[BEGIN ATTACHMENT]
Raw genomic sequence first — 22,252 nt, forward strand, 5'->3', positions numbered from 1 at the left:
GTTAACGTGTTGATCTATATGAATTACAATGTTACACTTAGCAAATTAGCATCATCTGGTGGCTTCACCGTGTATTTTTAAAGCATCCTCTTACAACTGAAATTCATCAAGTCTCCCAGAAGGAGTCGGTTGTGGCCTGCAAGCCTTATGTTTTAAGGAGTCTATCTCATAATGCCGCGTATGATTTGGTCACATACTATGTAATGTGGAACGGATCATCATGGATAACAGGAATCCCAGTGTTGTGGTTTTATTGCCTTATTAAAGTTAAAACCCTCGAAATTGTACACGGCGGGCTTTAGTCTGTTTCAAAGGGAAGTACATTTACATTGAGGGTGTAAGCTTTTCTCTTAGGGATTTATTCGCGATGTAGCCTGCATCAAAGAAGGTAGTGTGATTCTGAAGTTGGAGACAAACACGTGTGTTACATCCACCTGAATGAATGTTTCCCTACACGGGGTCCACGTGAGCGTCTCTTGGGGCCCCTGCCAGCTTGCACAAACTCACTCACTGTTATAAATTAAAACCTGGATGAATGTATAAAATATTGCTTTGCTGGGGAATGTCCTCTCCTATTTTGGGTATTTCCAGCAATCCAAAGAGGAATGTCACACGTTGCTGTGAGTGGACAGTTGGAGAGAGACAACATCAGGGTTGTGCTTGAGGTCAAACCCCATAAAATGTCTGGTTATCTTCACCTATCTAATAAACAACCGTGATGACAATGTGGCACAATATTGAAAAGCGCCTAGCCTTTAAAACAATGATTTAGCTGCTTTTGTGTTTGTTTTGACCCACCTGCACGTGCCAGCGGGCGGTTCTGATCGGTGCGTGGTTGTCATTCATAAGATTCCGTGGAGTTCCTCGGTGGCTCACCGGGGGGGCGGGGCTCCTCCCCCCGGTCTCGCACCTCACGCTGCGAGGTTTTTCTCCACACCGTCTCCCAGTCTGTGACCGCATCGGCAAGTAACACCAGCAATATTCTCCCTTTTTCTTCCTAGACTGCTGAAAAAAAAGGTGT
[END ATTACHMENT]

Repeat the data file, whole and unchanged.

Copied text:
Raw genomic sequence first — 22,252 nt, forward strand, 5'->3', positions numbered from 1 at the left:
GTTAACGTGTTGATCTATATGAATTACAATGTTACACTTAGCAAATTAGCATCATCTGGTGGCTTCACCGTGTATTTTTAAAGCATCCTCTTACAACTGAAATTCATCAAGTCTCCCAGAAGGAGTCGGTTGTGGCCTGCAAGCCTTATGTTTTAAGGAGTCTATCTCATAATGCCGCGTATGATTTGGTCACATACTATGTAATGTGGAACGGATCATCATGGATAACAGGAATCCCAGTGTTGTGGTTTTATTGCCTTATTAAAGTTAAAACCCTCGAAATTGTACACGGCGGGCTTTAGTCTGTTTCAAAGGGAAGTACATTTACATTGAGGGTGTAAGCTTTTCTCTTAGGGATTTATTCGCGATGTAGCCTGCATCAAAGAAGGTAGTGTGATTCTGAAGTTGGAGACAAACACGTGTGTTACATCCACCTGAATGAATGTTTCCCTACACGGGGTCCACGTGAGCGTCTCTTGGGGCCCCTGCCAGCTTGCACAAACTCACTCACTGTTATAAATTAAAACCTGGATGAATGTATAAAATATTGCTTTGCTGGGGAATGTCCTCTCCTATTTTGGGTATTTCCAGCAATCCAAAGAGGAATGTCACACGTTGCTGTGAGTGGACAGTTGGAGAGAGACAACATCAGGGTTGTGCTTGAGGTCAAACCCCATAAAATGTCTGGTTATCTTCACCTATCTAATAAACAACCGTGATGACAATGTGGCACAATATTGAAAAGCGCCTAGCCTTTAAAACAATGATTTAGCTGCTTTTGTGTTTGTTTTGACCCACCTGCACGTGCCAGCGGGCGGTTCTGATCGGTGCGTGGTTGTCATTCATAAGATTCCGTGGAGTTCCTCGGTGGCTCACCGGGGGGGCGGGGCTCCTCCCCCCGGTCTCGCACCTCACGCTGCGAGGTTTTTCTCCACACCGTCTCCCAGTCTGTGACCGCATCGGCAAGTAACACCAGCAATATTCTCCCTTTTTCTTCCTAGACTGCTGAAAAAAAAGGTGT